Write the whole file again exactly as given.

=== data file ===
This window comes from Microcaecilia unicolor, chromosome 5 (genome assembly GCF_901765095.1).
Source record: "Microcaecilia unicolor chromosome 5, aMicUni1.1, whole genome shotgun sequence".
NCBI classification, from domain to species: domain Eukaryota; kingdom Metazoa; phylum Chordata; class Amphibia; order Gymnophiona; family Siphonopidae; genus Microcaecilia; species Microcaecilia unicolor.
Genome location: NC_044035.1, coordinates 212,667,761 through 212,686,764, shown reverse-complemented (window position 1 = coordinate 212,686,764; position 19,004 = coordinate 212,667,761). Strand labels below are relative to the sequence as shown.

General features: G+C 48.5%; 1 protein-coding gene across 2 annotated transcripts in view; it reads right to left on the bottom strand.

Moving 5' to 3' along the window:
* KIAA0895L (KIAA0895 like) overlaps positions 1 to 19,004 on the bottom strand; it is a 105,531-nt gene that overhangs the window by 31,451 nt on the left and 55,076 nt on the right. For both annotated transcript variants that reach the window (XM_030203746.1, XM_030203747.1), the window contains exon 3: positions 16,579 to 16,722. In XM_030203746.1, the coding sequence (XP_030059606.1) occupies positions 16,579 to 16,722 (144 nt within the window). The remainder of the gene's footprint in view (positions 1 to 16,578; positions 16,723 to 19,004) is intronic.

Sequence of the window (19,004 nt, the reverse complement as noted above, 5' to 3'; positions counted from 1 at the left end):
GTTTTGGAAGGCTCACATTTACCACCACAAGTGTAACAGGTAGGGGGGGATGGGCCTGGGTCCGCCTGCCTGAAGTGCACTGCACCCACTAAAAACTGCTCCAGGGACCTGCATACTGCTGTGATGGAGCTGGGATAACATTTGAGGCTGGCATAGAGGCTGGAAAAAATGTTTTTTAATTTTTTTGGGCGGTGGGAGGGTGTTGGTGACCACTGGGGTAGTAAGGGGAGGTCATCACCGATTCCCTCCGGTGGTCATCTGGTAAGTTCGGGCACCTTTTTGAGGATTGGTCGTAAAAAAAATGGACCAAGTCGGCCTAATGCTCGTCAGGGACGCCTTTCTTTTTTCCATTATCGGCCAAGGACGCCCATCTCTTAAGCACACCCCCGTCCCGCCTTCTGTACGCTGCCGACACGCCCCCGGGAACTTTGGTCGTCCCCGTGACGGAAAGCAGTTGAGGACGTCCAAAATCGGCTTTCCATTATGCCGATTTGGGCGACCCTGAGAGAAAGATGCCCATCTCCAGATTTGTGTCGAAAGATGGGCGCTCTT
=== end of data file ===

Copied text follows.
This window comes from Microcaecilia unicolor, chromosome 5 (genome assembly GCF_901765095.1).
Source record: "Microcaecilia unicolor chromosome 5, aMicUni1.1, whole genome shotgun sequence".
NCBI classification, from domain to species: domain Eukaryota; kingdom Metazoa; phylum Chordata; class Amphibia; order Gymnophiona; family Siphonopidae; genus Microcaecilia; species Microcaecilia unicolor.
Genome location: NC_044035.1, coordinates 212,667,761 through 212,686,764, shown reverse-complemented (window position 1 = coordinate 212,686,764; position 19,004 = coordinate 212,667,761). Strand labels below are relative to the sequence as shown.

General features: G+C 48.5%; 1 protein-coding gene across 2 annotated transcripts in view; it reads right to left on the bottom strand.

Moving 5' to 3' along the window:
* KIAA0895L (KIAA0895 like) overlaps positions 1 to 19,004 on the bottom strand; it is a 105,531-nt gene that overhangs the window by 31,451 nt on the left and 55,076 nt on the right. For both annotated transcript variants that reach the window (XM_030203746.1, XM_030203747.1), the window contains exon 3: positions 16,579 to 16,722. In XM_030203746.1, the coding sequence (XP_030059606.1) occupies positions 16,579 to 16,722 (144 nt within the window). The remainder of the gene's footprint in view (positions 1 to 16,578; positions 16,723 to 19,004) is intronic.

Sequence of the window (19,004 nt, the reverse complement as noted above, 5' to 3'; positions counted from 1 at the left end):
GTTTTGGAAGGCTCACATTTACCACCACAAGTGTAACAGGTAGGGGGGGATGGGCCTGGGTCCGCCTGCCTGAAGTGCACTGCACCCACTAAAAACTGCTCCAGGGACCTGCATACTGCTGTGATGGAGCTGGGATAACATTTGAGGCTGGCATAGAGGCTGGAAAAAATGTTTTTTAATTTTTTTGGGCGGTGGGAGGGTGTTGGTGACCACTGGGGTAGTAAGGGGAGGTCATCACCGATTCCCTCCGGTGGTCATCTGGTAAGTTCGGGCACCTTTTTGAGGATTGGTCGTAAAAAAAATGGACCAAGTCGGCCTAATGCTCGTCAGGGACGCCTTTCTTTTTTCCATTATCGGCCAAGGACGCCCATCTCTTAAGCACACCCCCGTCCCGCCTTCTGTACGCTGCCGACACGCCCCCGGGAACTTTGGTCGTCCCCGTGACGGAAAGCAGTTGAGGACGTCCAAAATCGGCTTTCCATTATGCCGATTTGGGCGACCCTGAGAGAAAGATGCCCATCTCCAGATTTGTGTCGAAAGATGGGCGCTCTT